Overnight the market’s risk averse mood persisted as the Aussie dollar continued to edge a little bit lower against most major currencies. It currently sits around 0.7026 against the USD.
The key reasons behind the downward pressure on our Aussie dollar are:
- Global equity and commodity markets are taking a hit this week (in other words, people are trading less money and goods on the global market)
- The release of less than ideal Australian economic data
- Continued worries about the US/China trade war
Australian economic data
Sounds boring, I know (especially on a Friday), but we need to chat about it to understand what is happening with the Aussie dollar.
Australian retail sales data was released yesterday, indicating that retail sales increased 0.3% in October. With Christmas just around the corner, Aussie consumers (aka all of us braving the local mall in search of the perfect Chrissy gift) are facing a few headwinds; mainly low income growth and lower house prices.
“I understand why lower income would affect us (less money to spend), but surely lower house prices are a good thing?”, I hear you say.
Whilst first home buyers may be doing a happy dance, falling house prices has an effect on consumer sentiment and perception of wealth. In other words, people stop spending as much when their house price doesn’t rise.
The Reserve Bank of Australia (RBA) Deputy Governor, Guy Debelle, made a speech last night that is being analysed pretty closely today. In the speech, Debelle noted that the RBA is watching house prices to see if their falling prices will have a negative impact on the economy. In addition to this, the RBA’s current view on interest rates is that the next move is “more likely to be up than down, though it is some way off.”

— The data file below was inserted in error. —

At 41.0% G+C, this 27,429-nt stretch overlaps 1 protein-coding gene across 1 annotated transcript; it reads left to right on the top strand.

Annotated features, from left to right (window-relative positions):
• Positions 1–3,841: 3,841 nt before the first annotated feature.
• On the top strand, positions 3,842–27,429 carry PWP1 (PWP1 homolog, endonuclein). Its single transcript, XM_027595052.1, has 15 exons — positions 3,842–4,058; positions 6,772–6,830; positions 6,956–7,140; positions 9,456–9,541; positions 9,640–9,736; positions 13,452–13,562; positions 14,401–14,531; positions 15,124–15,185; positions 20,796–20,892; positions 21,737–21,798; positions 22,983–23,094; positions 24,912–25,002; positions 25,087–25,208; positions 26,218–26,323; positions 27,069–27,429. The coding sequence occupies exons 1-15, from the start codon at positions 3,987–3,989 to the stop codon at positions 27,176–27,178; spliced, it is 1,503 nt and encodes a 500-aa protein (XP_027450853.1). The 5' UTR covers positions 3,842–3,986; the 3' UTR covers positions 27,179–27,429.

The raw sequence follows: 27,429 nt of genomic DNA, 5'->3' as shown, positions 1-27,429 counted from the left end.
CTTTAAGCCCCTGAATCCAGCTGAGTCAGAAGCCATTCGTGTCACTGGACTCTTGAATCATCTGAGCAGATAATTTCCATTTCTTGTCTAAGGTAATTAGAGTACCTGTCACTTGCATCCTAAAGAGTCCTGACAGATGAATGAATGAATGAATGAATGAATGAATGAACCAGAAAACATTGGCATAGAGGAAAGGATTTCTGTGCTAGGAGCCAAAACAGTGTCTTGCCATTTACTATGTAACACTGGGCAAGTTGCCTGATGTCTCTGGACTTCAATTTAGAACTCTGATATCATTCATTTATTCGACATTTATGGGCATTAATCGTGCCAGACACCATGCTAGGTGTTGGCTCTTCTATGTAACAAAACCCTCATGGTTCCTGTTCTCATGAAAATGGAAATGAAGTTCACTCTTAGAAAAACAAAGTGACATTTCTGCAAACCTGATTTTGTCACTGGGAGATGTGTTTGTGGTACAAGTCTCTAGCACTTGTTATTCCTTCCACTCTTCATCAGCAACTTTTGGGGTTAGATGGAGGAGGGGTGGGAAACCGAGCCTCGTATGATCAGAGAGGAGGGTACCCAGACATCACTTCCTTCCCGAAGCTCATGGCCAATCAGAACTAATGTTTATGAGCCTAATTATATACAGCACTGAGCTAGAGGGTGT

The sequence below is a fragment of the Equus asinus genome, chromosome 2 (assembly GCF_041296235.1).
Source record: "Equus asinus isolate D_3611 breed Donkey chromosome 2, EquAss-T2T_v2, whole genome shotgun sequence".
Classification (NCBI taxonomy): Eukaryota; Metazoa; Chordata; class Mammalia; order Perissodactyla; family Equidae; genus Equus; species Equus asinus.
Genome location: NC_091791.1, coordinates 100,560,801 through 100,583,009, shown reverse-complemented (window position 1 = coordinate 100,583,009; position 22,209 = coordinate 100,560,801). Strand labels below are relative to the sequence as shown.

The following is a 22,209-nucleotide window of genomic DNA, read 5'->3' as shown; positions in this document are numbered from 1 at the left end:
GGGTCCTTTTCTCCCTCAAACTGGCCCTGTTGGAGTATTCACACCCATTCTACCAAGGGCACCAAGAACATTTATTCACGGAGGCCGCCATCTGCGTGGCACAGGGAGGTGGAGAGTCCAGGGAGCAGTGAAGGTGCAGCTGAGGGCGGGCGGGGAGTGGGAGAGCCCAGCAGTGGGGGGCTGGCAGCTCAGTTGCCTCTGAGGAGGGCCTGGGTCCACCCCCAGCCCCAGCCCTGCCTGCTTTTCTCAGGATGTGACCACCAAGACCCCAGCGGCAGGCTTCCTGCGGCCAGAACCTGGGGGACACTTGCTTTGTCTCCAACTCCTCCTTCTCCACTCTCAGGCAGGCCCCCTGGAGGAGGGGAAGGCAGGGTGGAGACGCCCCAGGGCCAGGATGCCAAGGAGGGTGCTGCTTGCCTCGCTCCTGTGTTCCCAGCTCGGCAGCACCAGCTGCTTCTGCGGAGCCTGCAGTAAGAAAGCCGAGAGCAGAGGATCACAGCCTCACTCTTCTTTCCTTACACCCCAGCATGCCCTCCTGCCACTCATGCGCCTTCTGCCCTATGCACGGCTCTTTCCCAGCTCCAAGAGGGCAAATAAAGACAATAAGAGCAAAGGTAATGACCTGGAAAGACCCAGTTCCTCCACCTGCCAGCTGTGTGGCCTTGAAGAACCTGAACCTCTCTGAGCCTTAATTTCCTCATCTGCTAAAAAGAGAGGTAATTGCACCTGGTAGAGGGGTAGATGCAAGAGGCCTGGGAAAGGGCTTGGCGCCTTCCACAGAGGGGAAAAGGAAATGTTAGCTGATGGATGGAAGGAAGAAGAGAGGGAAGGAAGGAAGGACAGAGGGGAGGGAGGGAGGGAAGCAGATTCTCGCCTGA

Australia's RBA cash rate has been at 1.50% since August 2016, and the market doesn’t really expect it to move again for a little while.
What does this mean for travellers?
Sadly, less household income does mean less to spend on holidays. If the RBA does increase interest rates, it could potentially have an upward effect on the AUD as investors may move their assets to Australia in search of a greater return. Experts don’t really expect this to happen for a little while. Regardless, other economic factors will most likely have a bigger impact on the value of the Aussie dollar.
US/China trade war
If you have no idea what is happening between the United States and China, I would recommend catching up - a fair bit has happened. Long story short, Chinese President Xi Jinping and US President Trump are engaged in a trade war where Trump is threatening to add a 25% tariff to $250million worth of Chinese exports into the US.
Why does Australia care? Apart from it taking up a lot of airtime over cat videos on social media, it has a significant effect on the Aussie Dollar.
This week saw some additional market anxiety after the US seeked the arrest the CFO of Huawei (a Chinese telco and also a really fun brand name to say HOOWAWAY) over sanction violations. Another strike against China in the eyes of the US is not good for trade tensions.
The arrest comes on top of concerns about a slowing US economy and lower interest rate hike expectations (remember what I said about interest rate hikes above? Higher interest rates = more foreign investment and upward pressure on the currency).
There is a fair bit happening in global markets in the lead up to Christmas. If you are travelling soon, it is definitely worthwhile keeping an eye on the news to see how this may impact your travel money overseas.
Don’t forget to put Travel Money Oz on your nice list this year! Not only are our consultants experts, but if you add Rate Guard to your transaction in store we will give you the difference should the rate improve within 14 days of purchase*! Wouldn’t that be a nice bonus to put under the Christmas tree?
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